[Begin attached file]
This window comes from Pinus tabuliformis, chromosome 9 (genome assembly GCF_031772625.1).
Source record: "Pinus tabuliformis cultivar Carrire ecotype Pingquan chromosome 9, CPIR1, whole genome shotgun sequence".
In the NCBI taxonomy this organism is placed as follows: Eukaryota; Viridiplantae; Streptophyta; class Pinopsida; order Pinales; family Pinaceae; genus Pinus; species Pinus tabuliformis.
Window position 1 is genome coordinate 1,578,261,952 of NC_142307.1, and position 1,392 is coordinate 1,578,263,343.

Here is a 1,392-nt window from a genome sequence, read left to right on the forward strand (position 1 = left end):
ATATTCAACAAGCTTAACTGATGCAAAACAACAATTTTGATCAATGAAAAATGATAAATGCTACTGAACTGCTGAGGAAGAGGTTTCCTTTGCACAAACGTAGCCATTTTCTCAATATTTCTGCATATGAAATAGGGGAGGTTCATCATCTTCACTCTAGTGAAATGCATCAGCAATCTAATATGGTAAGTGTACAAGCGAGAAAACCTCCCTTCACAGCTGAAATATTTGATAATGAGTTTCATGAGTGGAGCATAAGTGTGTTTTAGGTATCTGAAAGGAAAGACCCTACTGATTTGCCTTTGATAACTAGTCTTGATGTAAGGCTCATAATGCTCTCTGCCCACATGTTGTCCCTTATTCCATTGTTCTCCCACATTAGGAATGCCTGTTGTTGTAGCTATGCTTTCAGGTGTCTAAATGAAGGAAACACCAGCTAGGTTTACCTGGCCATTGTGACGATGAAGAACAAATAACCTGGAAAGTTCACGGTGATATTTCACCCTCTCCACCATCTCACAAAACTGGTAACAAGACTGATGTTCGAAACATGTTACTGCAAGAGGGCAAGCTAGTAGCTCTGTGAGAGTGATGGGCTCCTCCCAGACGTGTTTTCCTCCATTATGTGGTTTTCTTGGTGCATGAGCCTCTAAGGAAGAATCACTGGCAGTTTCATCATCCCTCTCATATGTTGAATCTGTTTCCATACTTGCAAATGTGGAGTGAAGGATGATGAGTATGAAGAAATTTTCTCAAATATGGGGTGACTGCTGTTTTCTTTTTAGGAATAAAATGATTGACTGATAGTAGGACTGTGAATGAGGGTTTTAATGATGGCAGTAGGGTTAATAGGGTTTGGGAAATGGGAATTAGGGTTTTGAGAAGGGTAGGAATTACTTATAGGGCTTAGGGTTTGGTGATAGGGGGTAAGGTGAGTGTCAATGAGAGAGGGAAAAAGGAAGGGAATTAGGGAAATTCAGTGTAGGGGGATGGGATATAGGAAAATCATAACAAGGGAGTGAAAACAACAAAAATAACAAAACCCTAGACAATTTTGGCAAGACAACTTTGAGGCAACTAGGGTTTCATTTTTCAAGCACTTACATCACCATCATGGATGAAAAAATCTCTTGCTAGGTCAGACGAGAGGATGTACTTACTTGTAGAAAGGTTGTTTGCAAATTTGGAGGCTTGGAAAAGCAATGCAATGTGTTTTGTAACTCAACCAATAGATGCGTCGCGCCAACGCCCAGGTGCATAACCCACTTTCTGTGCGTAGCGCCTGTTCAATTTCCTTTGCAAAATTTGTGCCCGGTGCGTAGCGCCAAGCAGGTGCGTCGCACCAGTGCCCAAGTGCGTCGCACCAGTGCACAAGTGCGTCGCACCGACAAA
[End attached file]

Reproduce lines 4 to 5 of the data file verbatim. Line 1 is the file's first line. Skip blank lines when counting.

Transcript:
Window position 1 is genome coordinate 1,578,261,952 of NC_142307.1, and position 1,392 is coordinate 1,578,263,343.

Here is a 1,392-nt window from a genome sequence, read left to right on the forward strand (position 1 = left end):